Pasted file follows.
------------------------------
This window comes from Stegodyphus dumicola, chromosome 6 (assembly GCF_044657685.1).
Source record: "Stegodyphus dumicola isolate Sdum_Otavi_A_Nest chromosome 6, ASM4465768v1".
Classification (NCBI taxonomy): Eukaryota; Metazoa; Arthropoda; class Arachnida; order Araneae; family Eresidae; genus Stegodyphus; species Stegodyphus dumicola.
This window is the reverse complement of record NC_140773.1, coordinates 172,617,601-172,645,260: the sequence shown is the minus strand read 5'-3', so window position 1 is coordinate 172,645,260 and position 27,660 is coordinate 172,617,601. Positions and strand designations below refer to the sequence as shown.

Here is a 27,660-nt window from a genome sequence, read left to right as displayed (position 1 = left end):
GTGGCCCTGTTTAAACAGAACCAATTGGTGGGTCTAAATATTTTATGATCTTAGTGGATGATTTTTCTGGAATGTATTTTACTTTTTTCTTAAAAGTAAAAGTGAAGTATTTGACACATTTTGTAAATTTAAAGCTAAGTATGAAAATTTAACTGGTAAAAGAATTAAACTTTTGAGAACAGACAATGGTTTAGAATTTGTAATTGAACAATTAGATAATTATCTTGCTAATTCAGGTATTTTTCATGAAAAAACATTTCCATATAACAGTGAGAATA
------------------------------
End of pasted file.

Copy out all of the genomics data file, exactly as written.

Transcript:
This window comes from Stegodyphus dumicola, chromosome 6 (assembly GCF_044657685.1).
Source record: "Stegodyphus dumicola isolate Sdum_Otavi_A_Nest chromosome 6, ASM4465768v1".
Classification (NCBI taxonomy): Eukaryota; Metazoa; Arthropoda; class Arachnida; order Araneae; family Eresidae; genus Stegodyphus; species Stegodyphus dumicola.
This window is the reverse complement of record NC_140773.1, coordinates 172,617,601-172,645,260: the sequence shown is the minus strand read 5'-3', so window position 1 is coordinate 172,645,260 and position 27,660 is coordinate 172,617,601. Positions and strand designations below refer to the sequence as shown.

Here is a 27,660-nt window from a genome sequence, read left to right as displayed (position 1 = left end):
GTGGCCCTGTTTAAACAGAACCAATTGGTGGGTCTAAATATTTTATGATCTTAGTGGATGATTTTTCTGGAATGTATTTTACTTTTTTCTTAAAAGTAAAAGTGAAGTATTTGACACATTTTGTAAATTTAAAGCTAAGTATGAAAATTTAACTGGTAAAAGAATTAAACTTTTGAGAACAGACAATGGTTTAGAATTTGTAATTGAACAATTAGATAATTATCTTGCTAATTCAGGTATTTTTCATGAAAAAACATTTCCATATAACAGTGAGAATA